Schoenberg's split with traditional traid-centered tonality was then secured with a pact: by abandoning the regimented ordering system of presentation (Darstellung), Schoenberg had to first reject the totalizing claims of any theory or musical law that touted itself to be ahistorical and transcendental. As mentioned earlier, this meant retreating from the sphere of discourse to the sphere of the discursive, a 'regression' of sorts. Of course, this was partially ideological. Recycling worn notions of psychological realism, subjectivity and the Freudian Unconscious (all large polemic topics of the late 19th and early 20th century), Schoenberg initiated a movement back to the (composerly) self:

"Tonality's origin is founded ... in the laws of sound. But there are other laws that music obeys, apart from these and the laws that result from the combination of time and sound: namely, those governing the working of our minds." (1926)

The composer then, became the locus of creative and "formal" energies, the ordering authority that authenticates its products based on "sound" as raw material. The consequences are immense, for this meant shifting away from the strongholds of a Tonality as "not an end in itself, but means to an end" (ibid), therefore leaving the system unclosed, open and therefore implicitly plural, susceptible to other laws drawn up by the composer himself. Lyotard sees this pact of knowledge as a postmodern condition, the rejection of metanarratives, whilst operational "rules" of the postmodern "game" are found preceding the "game" itself, i.e. based on the assemblage of raw material.

By harking towards a fluid self-defining concept of "unity" as found in the "Grundgestalt", Schoenberg sought to give name to the unnameable - a phemonenon that could be described as motivic "shape" on one had, or (in my preference), "structural trace", the assemblage of a basic rule or datum that structures the ordering of the entire composition (a lynchpin, if you like). One way to read the "Grundgestalt" is in its linguistic peculiarities. On one hand, "Grund" directly translates into "ground", or "soil", while "Gestalt" (making loud indications at German Gestalt psychology theory) implies "to take shape" or "to show one's true colours" (Collins Dictionary). By combining the seantic fields of both words, one imagines an Organicist idea of the "Grundgestalt" as a growth from "soil" to its full "shape". The "true colours" of the Gestalt, as it seems, would be contained in its germination (i.e. an cosmic-atomist view of musical composition).

Joseph Rufer's ruminations on the "Grundgestalt" implies an abstract germinal musical aggregate that gives rise to an entire composition (1954). Following, it is easy to see how Schoenberg's idea of the Basic Set fit the criteria of the "Grundgestalt" comfortably, a primordial compositional tool with which to flesh out the rest of a composition. On the other hand, the "Grundgestalt" rejects any resolute definition, it is an empty signifier that points to structural possibilities without itself being a determinate structural entity. Is it not so that the "Grundgetalt" as "structural trace" exists as a Lyotard's postmodern prefiguration of the compositional space with an indictement to construct rules BASED ON whatever fills the "Grundgestalt". The "Grundgestalt" therefore fulfills its own organicist destiny by creating rules (structural significance) by virtue of its filler components.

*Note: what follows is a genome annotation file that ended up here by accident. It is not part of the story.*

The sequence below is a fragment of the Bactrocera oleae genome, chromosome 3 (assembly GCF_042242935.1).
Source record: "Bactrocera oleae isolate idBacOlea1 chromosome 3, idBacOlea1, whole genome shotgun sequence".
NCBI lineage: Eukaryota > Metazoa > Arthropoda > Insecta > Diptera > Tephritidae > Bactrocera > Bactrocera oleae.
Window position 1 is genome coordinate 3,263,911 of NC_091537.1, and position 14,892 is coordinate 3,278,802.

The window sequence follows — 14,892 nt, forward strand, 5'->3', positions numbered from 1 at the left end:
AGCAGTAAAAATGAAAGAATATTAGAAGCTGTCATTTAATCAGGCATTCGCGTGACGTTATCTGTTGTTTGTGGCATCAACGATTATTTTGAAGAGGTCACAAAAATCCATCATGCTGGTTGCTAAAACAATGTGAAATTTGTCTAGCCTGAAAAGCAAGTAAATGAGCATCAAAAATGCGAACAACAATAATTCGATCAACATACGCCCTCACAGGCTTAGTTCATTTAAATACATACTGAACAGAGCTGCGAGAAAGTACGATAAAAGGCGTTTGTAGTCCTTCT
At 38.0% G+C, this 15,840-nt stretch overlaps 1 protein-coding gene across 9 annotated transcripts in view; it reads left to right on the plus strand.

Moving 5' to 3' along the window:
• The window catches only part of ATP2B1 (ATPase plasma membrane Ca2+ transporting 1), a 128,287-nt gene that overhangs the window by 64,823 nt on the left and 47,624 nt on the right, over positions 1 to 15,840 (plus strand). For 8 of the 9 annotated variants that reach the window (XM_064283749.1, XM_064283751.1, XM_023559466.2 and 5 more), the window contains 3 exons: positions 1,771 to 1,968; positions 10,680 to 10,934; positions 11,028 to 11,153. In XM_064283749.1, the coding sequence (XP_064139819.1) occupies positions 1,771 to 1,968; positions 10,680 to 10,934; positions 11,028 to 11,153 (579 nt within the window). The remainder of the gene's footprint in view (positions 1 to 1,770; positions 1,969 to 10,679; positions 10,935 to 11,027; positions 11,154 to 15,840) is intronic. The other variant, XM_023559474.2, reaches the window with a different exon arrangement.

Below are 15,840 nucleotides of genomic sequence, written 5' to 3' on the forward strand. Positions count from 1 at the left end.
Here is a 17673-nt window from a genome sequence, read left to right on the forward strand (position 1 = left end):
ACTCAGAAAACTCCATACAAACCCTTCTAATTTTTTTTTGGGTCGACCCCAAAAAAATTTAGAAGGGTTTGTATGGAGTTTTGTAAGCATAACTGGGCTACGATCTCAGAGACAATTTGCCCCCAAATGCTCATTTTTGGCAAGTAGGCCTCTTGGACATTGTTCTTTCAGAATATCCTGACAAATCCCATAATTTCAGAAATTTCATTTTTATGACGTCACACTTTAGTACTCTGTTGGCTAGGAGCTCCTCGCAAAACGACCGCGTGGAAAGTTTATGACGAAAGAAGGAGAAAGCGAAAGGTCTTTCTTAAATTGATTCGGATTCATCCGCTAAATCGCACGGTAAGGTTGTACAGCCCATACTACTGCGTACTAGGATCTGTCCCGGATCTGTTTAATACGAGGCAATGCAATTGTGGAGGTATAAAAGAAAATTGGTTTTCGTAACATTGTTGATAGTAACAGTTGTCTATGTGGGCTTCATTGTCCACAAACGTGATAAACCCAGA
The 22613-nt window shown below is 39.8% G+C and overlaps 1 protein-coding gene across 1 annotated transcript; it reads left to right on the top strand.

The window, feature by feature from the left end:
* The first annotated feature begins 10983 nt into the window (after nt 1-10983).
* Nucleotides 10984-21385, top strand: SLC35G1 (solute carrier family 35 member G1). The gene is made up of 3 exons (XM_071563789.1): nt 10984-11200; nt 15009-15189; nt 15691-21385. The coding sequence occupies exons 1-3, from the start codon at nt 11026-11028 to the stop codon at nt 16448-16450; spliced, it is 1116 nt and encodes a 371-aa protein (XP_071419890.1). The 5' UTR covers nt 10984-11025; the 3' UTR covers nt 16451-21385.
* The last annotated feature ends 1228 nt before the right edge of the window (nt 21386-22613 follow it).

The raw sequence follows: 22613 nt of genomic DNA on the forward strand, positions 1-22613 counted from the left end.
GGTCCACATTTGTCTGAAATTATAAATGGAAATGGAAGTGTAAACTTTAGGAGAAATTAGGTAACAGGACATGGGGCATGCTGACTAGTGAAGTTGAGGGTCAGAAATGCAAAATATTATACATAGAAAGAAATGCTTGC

In closing, it must be said that Lyotard's formulation of the postmodern proceeds from the qualities of paradox (eg content (Grundgestalt) prior to rules (Structure)). As Lyotard claims, the postmodern is deceptive: while its etymology suggests a temporal 'afterwards', the postmodern itself resembles something more of the 'pre'Modern, although the condition itself can only arise as a consequence of the Modern. It is as if hitory, surveying its own ideologies, decides to take a step back in time to the messy inter-existing matrix of pre-ideologies with one foot still standing on the beyond. Is this then not Schoenberg, decrying the impoverty of totalizing theories as a modernist tendency, taking a historical step "backwards" to the 'free' indecisive moment of plural composerly activity which structures itself along its own "Grundgestalt"? Is this not Schoenberg, who embodied the very manifestation of paradoxical subjectivity by appealing to both "methods" of composition during his lifetime? Is this not Schoenberg who envisioned new possibilities of "unity" by rejecting epistemological claims to singular truths? This is Schoenberg, I believe, the postmodernist.